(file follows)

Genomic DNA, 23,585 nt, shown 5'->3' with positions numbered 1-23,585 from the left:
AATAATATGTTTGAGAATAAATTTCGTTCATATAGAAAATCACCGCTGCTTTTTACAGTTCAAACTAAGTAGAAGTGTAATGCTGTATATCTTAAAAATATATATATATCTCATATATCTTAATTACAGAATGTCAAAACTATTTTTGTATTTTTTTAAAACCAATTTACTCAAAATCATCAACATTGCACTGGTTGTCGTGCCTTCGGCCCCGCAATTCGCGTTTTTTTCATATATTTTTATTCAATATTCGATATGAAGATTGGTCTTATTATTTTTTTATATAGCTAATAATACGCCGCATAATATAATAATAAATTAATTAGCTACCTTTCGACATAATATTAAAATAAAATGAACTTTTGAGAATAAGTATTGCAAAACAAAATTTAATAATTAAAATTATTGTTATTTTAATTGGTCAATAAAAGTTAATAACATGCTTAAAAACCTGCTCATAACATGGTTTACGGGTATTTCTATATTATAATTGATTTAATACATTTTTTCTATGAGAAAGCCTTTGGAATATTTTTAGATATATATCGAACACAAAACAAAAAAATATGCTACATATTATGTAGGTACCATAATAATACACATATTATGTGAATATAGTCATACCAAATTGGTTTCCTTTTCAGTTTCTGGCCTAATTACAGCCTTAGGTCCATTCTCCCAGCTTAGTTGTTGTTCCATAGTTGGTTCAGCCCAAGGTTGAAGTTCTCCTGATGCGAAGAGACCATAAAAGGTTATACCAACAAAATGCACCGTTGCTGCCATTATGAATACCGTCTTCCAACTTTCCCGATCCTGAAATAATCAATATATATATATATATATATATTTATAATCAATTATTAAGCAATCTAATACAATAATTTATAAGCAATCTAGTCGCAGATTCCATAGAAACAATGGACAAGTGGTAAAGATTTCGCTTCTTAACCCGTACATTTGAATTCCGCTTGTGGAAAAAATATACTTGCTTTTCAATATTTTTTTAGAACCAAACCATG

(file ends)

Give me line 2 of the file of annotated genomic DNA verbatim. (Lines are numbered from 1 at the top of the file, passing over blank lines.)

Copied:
AATAATATGTTTGAGAATAAATTTCGTTCATATAGAAAATCACCGCTGCTTTTTACAGTTCAAACTAAGTAGAAGTGTAATGCTGTATATCTTAAAAATATATATATATCTCATATATCTTAATTACAGAATGTCAAAACTATTTTTGTATTTTTTTAAAACCAATTTACTCAAAATCATCAACATTGCACTGGTTGTCGTGCCTTCGGCCCCGCAATTCGCGTTTTTTTCATATATTTTTATTCAATATTCGATATGAAGATTGGTCTTATTATTTTTTTATATAGCTAATAATACGCCGCATAATATAATAATAAATTAATTAGCTACCTTTCGACATAATATTAAAATAAAATGAACTTTTGAGAATAAGTATTGCAAAACAAAATTTAATAATTAAAATTATTGTTATTTTAATTGGTCAATAAAAGTTAATAACATGCTTAAAAACCTGCTCATAACATGGTTTACGGGTATTTCTATATTATAATTGATTTAATACATTTTTTCTATGAGAAAGCCTTTGGAATATTTTTAGATATATATCGAACACAAAACAAAAAAATATGCTACATATTATGTAGGTACCATAATAATACACATATTATGTGAATATAGTCATACCAAATTGGTTTCCTTTTCAGTTTCTGGCCTAATTACAGCCTTAGGTCCATTCTCCCAGCTTAGTTGTTGTTCCATAGTTGGTTCAGCCCAAGGTTGAAGTTCTCCTGATGCGAAGAGACCATAAAAGGTTATACCAACAAAATGCACCGTTGCTGCCATTATGAATACCGTCTTCCAACTTTCCCGATCCTGAAATAATCAATATATATATATATATATATATTTATAATCAATTATTAAGCAATCTAATACAATAATTTATAAGCAATCTAGTCGCAGATTCCATAGAAACAATGGACAAGTGGTAAAGATTTCGCTTCTTAACCCGTACATTTGAATTCCGCTTGTGGAAAAAATATACTTGCTTTTCAATATTTTTTTAGAACCAAACCATG